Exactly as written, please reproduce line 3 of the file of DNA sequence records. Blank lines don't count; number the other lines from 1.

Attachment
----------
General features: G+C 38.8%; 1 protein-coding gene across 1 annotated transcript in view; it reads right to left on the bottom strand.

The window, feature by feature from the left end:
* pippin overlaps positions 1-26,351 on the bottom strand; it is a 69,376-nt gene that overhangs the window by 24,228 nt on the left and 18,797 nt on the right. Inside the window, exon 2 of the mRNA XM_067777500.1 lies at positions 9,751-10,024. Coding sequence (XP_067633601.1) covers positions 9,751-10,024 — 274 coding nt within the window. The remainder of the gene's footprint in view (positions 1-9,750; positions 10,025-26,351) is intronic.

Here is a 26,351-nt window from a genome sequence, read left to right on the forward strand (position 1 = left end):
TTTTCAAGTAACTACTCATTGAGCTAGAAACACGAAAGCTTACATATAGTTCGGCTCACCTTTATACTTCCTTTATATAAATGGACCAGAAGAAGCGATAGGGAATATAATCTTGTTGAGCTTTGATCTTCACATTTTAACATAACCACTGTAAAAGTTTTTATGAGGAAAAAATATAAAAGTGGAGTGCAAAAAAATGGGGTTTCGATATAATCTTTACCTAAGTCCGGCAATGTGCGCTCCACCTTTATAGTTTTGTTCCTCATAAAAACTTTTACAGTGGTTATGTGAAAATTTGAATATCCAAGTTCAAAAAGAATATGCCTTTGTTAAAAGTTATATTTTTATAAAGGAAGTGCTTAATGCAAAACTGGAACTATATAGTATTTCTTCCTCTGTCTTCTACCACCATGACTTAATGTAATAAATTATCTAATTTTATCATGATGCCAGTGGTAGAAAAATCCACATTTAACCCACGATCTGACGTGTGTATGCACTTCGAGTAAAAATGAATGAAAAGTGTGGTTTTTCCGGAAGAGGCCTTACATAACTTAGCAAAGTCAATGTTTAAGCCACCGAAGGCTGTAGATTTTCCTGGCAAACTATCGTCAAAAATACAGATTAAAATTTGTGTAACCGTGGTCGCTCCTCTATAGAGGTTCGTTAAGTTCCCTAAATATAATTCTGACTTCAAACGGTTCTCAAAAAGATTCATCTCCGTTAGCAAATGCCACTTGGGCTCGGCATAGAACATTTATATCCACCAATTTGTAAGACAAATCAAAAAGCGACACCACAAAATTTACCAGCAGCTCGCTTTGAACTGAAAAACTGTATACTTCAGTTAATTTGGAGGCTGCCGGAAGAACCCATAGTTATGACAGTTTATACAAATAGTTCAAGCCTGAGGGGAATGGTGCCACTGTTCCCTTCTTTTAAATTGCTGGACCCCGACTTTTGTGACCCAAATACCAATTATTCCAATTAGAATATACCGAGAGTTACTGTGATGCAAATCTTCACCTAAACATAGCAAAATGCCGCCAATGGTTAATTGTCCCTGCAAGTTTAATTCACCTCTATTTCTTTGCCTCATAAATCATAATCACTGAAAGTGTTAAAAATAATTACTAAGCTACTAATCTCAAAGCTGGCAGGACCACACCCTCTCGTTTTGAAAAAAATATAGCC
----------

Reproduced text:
* pippin overlaps positions 1-26,351 on the bottom strand; it is a 69,376-nt gene that overhangs the window by 24,228 nt on the left and 18,797 nt on the right. Inside the window, exon 2 of the mRNA XM_067777500.1 lies at positions 9,751-10,024. Coding sequence (XP_067633601.1) covers positions 9,751-10,024 — 274 coding nt within the window. The remainder of the gene's footprint in view (positions 1-9,750; positions 10,025-26,351) is intronic.